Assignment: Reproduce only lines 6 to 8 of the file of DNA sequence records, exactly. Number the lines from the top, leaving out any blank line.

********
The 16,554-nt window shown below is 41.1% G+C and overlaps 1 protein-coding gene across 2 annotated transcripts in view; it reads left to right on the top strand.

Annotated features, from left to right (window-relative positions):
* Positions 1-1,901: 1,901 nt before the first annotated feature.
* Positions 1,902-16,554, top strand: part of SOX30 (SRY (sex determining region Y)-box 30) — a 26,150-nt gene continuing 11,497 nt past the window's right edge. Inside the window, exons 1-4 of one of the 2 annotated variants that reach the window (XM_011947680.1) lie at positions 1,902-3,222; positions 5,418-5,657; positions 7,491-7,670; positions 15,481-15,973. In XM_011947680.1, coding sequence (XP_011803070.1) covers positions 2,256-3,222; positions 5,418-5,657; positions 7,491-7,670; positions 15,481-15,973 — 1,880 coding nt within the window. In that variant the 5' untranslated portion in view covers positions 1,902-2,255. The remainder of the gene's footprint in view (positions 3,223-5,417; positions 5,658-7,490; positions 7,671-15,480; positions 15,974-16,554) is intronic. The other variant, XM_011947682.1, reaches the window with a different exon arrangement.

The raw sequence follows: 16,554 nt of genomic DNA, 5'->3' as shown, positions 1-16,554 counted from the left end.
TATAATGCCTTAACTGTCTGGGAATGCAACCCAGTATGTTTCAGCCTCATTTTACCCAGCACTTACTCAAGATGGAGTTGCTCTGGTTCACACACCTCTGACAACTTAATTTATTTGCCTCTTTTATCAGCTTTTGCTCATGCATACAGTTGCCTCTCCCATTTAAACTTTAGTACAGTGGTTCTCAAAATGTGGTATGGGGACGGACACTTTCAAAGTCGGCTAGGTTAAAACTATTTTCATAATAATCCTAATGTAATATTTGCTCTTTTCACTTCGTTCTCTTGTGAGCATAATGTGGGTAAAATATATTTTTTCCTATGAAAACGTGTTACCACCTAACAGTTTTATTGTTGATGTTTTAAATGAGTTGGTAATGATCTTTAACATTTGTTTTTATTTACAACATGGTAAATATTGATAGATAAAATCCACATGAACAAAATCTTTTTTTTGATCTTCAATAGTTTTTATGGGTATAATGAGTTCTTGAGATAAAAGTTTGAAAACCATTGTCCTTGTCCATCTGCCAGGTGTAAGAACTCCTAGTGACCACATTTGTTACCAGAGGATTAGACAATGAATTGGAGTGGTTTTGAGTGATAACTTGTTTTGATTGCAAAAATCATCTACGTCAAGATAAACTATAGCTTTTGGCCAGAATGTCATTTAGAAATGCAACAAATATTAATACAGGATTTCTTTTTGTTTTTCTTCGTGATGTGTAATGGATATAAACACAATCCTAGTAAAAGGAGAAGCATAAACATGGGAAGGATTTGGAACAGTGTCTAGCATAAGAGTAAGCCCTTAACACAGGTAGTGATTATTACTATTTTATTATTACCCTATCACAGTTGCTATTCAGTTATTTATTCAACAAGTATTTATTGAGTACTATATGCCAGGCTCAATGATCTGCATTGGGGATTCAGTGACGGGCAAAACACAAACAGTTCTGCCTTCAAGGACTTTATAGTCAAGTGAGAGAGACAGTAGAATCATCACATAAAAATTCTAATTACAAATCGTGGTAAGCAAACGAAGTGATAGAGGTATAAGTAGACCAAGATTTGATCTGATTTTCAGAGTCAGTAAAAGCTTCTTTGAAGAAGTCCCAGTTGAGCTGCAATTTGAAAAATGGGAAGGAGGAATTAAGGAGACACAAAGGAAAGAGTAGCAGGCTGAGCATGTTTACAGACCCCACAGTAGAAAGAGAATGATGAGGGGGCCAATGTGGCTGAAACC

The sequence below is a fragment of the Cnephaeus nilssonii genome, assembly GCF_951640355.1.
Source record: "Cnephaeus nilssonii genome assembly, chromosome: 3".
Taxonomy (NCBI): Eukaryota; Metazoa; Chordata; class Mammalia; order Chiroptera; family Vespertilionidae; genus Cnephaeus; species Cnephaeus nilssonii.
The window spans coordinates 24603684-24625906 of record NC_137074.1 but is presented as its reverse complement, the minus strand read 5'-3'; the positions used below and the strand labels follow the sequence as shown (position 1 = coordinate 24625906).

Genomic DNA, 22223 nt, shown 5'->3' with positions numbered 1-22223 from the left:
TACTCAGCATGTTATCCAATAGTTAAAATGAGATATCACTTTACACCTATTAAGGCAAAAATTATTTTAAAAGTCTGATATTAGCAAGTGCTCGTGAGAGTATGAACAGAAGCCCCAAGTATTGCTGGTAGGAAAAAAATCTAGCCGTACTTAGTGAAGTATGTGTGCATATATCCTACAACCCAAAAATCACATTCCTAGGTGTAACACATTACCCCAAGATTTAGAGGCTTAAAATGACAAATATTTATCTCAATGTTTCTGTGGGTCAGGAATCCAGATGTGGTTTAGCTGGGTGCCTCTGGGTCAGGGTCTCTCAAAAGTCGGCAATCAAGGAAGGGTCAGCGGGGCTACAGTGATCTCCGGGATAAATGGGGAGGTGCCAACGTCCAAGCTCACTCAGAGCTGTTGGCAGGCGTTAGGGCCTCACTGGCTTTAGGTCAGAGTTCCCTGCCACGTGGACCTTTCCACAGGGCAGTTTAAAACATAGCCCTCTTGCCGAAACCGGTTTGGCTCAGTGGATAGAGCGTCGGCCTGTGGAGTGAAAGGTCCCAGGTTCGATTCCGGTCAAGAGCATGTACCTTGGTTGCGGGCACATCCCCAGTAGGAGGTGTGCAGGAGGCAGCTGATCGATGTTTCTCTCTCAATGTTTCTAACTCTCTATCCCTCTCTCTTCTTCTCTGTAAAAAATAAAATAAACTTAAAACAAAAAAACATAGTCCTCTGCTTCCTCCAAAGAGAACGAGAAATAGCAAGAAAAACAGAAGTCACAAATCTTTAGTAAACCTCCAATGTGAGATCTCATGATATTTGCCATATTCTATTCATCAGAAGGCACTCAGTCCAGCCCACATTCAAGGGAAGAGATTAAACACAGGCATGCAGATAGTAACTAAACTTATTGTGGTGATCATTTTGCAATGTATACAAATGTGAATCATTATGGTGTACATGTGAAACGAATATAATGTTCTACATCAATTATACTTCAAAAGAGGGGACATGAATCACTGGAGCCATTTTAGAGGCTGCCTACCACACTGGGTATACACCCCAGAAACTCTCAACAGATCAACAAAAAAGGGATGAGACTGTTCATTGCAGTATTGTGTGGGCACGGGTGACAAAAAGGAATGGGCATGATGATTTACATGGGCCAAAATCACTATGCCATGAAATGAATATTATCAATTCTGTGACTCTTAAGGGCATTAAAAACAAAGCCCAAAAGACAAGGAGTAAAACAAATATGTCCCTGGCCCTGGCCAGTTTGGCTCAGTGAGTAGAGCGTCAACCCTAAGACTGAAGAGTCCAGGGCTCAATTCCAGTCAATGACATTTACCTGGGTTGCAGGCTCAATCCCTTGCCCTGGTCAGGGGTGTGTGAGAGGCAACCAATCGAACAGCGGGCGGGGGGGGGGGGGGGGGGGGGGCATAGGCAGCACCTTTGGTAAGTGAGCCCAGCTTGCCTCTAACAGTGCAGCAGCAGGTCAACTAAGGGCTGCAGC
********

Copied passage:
TATAATGCCTTAACTGTCTGGGAATGCAACCCAGTATGTTTCAGCCTCATTTTACCCAGCACTTACTCAAGATGGAGTTGCTCTGGTTCACACACCTCTGACAACTTAATTTATTTGCCTCTTTTATCAGCTTTTGCTCATGCATACAGTTGCCTCTCCCATTTAAACTTTAGTACAGTGGTTCTCAAAATGTGGTATGGGGACGGACACTTTCAAAGTCGGCTAGGTTAAAACTATTTTCATAATAATCCTAATGTAATATTTGCTCTTTTCACTTCGTTCTCTTGTGAGCATAATGTGGGTAAAATATATTTTTTCCTATGAAAACGTGTTACCACCTAACAGTTTTATTGTTGATGTTTTAAATGAGTTGGTAATGATCTTTAACATTTGTTTTTATTTACAACATGGTAAATATTGATAGATAAAATCCACATGAACAAAATCTTTTTTTTGATCTTCAATAGTTTTTATGGGTATAATGAGTTCTTGAGATAAAAGTTTGAAAACCATTGTCCTTGTCCATCTGCCAGGTGTAAGAACTCCTAGTGACCACATTTGTTACCAGAGGATTAGACAATGAATTGGAGTGGTTTTGAGTGATAACTTGTTTTGATTGCAAAAATCATCTACGTCAAGATAAACTATAGCTTTTGGCCAGAATGTCATTTAGAAATGCAACAAATATTAATACAGGATTTCTTTTTGTTTTTCTTCGTGATGTGTAATGGATATAAACACAATCCTAGTAAAAGGAGAAGCATAAACATGGGAAGGATTTGGAACAGTGTCTAGCATAAGAGTAAGCCCTTAACACAGGTAGTGATTATTACTATTTTATTATTACCCTATCACAGTTGCTATTCAGTTATTTATTCAACAAGTATTTATTGAGTACTATATGCCAGGCTCAATGATCTGCATTGGGGATTCAGTGACGGGCAAAACACAAACAGTTCTGCCTTCAAGGACTTTATAGTCAAGTGAGAGAGACAGTAGAATCATCACATAAAAATTCTAATTACAAATCGTGGTAAGCAAACGAAGTGATAGAGGTATAAGTAGACCAAGATTTGATCTGATTTTCAGAGTCAGTAAAAGCTTCTTTGAAGAAGTCCCAGTTGAGCTGCAATTTGAAAAATGGGAAGGAGGAATTAAGGAGACACAAAGGAAAGAGTAGCAGGCTGAGCATGTTTACAGACCCCACAGTAGAAAGAGAATGATGAGGGGGCCAATGTGGCTGAAACC

The sequence below is a fragment of the Cnephaeus nilssonii genome, assembly GCF_951640355.1.
Source record: "Cnephaeus nilssonii genome assembly, chromosome: 3".